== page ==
Build a proto-type/test service

You don’t have to produce a full working business model just yet. Testing out the fundamentals is the most important part. If you’re thinking of starting a cake shop, try renting a stall out first for a day and sell your produce from there. If you’re selling a physical product, find a prototype manufacturer such as this sheet metal fabrication business that can produce a cheap and quick prototype. If you’re producing software, create a basic alpha version for testers to use.

Start marketing early

It’s okay to start marketing your product before it actually exists. By telling people that you’re ‘coming soon’ you can build up excitement that will help when you launch your business for real. Set up a website and social media pages and invite people to check them out. You should be able to get an idea of the demand for your product by how people react.

Use your close network

Family and friends can be useful to use when testing your business. They may be able to help you run a stall at a trade fair, preventing the need to think about hiring staff just yet. They may be able to act as a first client, allowing you to test your service out on them and get feedback. They can also help to spread news of your business idea via word of mouth.

Use a focus group of strangers

When it comes to constructive feedback, friends and family may not always offer the brutally honest criticism that you need. Organising a focus group of strangers and pitching your idea to them can be a way of seeing how your business idea will really get on in the market. Positive feedback can be used to help promote your business idea, whilst negative feedback can be used to tweak your business idea and make improvements.

Offer freebies

Don’t be too concerned about making money just yet – you’re still improving your business model. Right now you’re looking to simply test your business idea on as many people as possible, so entice them in by offering your services for free. If you’re hoping to start a restaurant, give people free tasters of your food. If you’re hoping to provide a fitness coaching service, offer people the chance of trial lessons. People are more likely to give constructive and friendly advice if you’re not asking money from them. Don’t be afraid to survey people after about how much they would pay for your service.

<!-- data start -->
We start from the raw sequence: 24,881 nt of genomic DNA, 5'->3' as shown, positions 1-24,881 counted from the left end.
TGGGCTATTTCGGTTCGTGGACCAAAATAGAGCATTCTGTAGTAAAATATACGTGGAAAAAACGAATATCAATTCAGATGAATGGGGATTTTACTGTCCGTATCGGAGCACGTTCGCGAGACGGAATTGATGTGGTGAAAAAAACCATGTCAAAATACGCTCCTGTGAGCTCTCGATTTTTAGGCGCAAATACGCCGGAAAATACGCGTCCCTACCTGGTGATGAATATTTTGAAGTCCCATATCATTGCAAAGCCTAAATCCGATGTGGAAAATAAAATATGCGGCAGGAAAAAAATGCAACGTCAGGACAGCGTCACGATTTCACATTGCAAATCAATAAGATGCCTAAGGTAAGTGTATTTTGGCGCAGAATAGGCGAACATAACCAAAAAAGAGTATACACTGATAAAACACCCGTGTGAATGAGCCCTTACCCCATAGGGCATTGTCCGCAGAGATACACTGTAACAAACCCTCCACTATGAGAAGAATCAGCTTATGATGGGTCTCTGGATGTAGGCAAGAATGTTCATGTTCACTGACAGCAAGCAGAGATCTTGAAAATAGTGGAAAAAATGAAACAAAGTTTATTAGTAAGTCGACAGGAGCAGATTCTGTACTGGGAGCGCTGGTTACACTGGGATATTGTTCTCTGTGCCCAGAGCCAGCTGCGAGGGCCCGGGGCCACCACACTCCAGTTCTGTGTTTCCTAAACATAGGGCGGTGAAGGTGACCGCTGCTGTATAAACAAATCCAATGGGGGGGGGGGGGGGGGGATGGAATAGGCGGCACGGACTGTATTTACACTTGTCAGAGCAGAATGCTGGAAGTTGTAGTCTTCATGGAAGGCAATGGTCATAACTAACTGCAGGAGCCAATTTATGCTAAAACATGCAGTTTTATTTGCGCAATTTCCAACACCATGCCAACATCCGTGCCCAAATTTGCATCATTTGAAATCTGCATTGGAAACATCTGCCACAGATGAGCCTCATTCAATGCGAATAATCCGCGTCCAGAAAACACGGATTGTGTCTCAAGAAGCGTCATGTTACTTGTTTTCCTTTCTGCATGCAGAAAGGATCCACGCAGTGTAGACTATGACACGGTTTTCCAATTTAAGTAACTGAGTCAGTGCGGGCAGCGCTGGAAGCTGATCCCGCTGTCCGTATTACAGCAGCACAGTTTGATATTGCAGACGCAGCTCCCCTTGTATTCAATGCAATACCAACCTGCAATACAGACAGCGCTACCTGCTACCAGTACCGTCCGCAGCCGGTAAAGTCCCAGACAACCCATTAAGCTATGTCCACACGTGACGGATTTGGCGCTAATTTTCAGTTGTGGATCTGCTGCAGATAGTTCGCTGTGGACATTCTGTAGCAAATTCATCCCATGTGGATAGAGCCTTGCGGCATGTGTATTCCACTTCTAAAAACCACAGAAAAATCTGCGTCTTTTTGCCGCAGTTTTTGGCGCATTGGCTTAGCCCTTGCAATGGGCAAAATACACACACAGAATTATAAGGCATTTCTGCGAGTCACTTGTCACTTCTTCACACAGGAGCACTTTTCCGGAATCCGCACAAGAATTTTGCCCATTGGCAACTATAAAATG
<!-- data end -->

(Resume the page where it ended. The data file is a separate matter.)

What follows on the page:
How to Launch a Product Like a Rock Star

Here’s a quick one-question quiz: What is the most important requirement for a successful product launch?

a.     A great product
b.     A market that wants a great product (Product-Market Fit)
c.     A great distribution plan to sell it
d.     A well formulated Go-To-Market Strategy
e.     All of the above

In a perfect launch, all of these components are vital to a successful launch. So by that logic, “e” would be the correct answer.

But of course, we don’t live in a world of perfect launches. Not even Samsung — which has had some amazing launches — gets it right every time. Most companies, whether start-ups or long-time players live in a world shaped by the laws of demand where low pricing can trump quality, and where targeted marketing, carefully crafted keywords, and social media engineering can build awareness, influence opinion, and generate sales.